Here’s a cautionary tale: I have a pal who used to own some very profitable and popular restaurants. The operative phrase you may have already noticed is, “used to own.”
My friend built the place from the ground up. He started there as a busboy when he was in high school, went on to become a waiter while in college, and afterwards became an assistant manager and then manager. Eventually he bought the place. After a few years, he grew it to a chain of three restaurants. But the thing is, he was a tough boss, and worked everyone, himself included, very hard, too hard. He didn't take vacation, and neither did his staff. No one really liked working there, and frankly, I don't think he did either.
Not surprisingly, eventually he burnt out. Divorced and exhausted, he sold the business and now is trying to figure out what’s next. The moral of course is that you have to have balance when you are an entrepreneur. This is especially relevant this time of year when the weather is nicer and your staff wants and expects time off. So the question is – how do you run a business when people’s minds may be elsewhere and still keep up the business momentum?
The ironic answer is that to be more productive in the summer . . . you probably need to be less productive in the summer.
Here’s what I mean: This time of year, people have a lot of other things to think about and do, other than work. Employees want time off, their kids are around, their spouse may be expecting a vacation – it all comes into play. So whether you like it or not, this is a unique time of year.
Let me suggest that the proper course of action is to, instead of resisting that, run with it instead. If people want time off, give it to them. If they need an extra day here or there, or want to swap days with other employees, say yes instead of no.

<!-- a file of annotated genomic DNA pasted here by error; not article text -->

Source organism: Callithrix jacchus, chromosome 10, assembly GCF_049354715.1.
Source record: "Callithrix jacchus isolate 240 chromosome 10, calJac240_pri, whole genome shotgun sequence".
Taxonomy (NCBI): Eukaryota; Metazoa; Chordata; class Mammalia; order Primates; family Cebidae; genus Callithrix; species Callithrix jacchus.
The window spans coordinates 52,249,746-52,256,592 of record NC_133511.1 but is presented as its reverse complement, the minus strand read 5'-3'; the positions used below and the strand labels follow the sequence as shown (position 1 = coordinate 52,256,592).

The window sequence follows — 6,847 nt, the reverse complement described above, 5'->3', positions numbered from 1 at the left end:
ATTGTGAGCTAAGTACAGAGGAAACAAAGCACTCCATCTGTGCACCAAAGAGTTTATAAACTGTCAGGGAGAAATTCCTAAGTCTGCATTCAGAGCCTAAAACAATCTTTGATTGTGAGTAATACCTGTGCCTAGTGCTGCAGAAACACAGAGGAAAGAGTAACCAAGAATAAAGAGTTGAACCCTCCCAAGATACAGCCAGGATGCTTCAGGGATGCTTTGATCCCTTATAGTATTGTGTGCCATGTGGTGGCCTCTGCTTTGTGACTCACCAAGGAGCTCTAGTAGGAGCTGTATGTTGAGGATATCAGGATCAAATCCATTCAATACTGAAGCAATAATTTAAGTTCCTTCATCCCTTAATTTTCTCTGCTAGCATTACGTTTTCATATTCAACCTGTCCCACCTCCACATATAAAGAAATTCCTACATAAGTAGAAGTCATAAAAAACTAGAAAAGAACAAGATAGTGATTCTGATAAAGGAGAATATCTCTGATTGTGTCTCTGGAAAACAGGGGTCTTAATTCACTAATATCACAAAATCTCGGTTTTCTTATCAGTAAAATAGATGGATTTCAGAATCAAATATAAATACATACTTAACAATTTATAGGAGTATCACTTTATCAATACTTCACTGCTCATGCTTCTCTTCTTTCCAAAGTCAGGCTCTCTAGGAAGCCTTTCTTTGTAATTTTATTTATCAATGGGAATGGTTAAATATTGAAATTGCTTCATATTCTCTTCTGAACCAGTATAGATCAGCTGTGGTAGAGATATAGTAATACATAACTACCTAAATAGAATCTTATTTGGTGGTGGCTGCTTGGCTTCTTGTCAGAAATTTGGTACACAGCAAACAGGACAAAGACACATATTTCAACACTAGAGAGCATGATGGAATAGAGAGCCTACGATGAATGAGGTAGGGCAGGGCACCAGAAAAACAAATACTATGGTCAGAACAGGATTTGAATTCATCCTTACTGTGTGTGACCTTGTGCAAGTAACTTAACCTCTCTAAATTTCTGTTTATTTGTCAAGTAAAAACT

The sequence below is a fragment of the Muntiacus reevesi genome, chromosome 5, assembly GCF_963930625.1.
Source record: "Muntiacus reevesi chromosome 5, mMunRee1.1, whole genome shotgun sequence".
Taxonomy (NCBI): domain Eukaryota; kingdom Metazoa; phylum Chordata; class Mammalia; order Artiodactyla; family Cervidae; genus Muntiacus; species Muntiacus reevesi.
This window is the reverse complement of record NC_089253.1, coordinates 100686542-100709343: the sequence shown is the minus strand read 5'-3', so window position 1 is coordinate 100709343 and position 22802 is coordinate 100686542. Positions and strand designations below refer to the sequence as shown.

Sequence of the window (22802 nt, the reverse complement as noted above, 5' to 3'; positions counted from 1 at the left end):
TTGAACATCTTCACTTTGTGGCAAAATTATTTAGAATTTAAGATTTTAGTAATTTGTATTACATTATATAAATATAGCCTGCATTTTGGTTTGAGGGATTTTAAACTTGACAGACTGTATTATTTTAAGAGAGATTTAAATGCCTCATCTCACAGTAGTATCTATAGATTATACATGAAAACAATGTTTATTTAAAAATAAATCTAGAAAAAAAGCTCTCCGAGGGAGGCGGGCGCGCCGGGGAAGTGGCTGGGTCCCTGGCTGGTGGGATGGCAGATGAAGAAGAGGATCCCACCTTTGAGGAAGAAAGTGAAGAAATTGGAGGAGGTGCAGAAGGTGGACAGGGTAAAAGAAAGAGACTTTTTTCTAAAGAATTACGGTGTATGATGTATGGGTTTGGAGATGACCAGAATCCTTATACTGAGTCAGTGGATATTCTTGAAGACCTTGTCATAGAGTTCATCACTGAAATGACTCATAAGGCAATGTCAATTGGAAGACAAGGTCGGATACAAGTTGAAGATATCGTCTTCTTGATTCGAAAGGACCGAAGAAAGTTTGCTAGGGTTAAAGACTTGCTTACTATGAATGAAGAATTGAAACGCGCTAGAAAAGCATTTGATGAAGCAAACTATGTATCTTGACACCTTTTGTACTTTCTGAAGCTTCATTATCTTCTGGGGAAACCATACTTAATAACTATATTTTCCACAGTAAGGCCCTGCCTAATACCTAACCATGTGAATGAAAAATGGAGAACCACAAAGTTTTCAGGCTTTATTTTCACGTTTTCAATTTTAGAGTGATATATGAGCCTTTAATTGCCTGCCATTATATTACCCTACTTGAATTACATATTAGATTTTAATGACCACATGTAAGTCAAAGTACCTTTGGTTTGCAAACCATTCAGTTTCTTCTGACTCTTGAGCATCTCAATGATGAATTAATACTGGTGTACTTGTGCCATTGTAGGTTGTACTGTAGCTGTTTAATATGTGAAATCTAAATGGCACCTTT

The upshot of this sort of policy is two-fold:
First of all, you will have a lot of happy campers (pardon the pun.) People like working for people they like. If you take into account the emotional (and recreational) needs of your staff and yourself, plan accordingly, and maybe loosen the reins a little more than normal, what you will find is that your employees will love you. And when you employees are happy, usually that means that your customers are too because they are being treated properly.
And that brings us to point number two: It is highly unlikely that either you or your staff will be productive this summer if you all really wish you were someplace else. So go with the flow. Don’t fight it. Use it to your advantage.
Time off is the key. If your staff understands that in order to get to play hard they have to work hard too, they will very likely agree to, and appreciate, that bargain. And that, in the end, will mean that you will not only have a refreshed business, but a productive one to boot.
Image credit: http://bit.ly/14QrFTh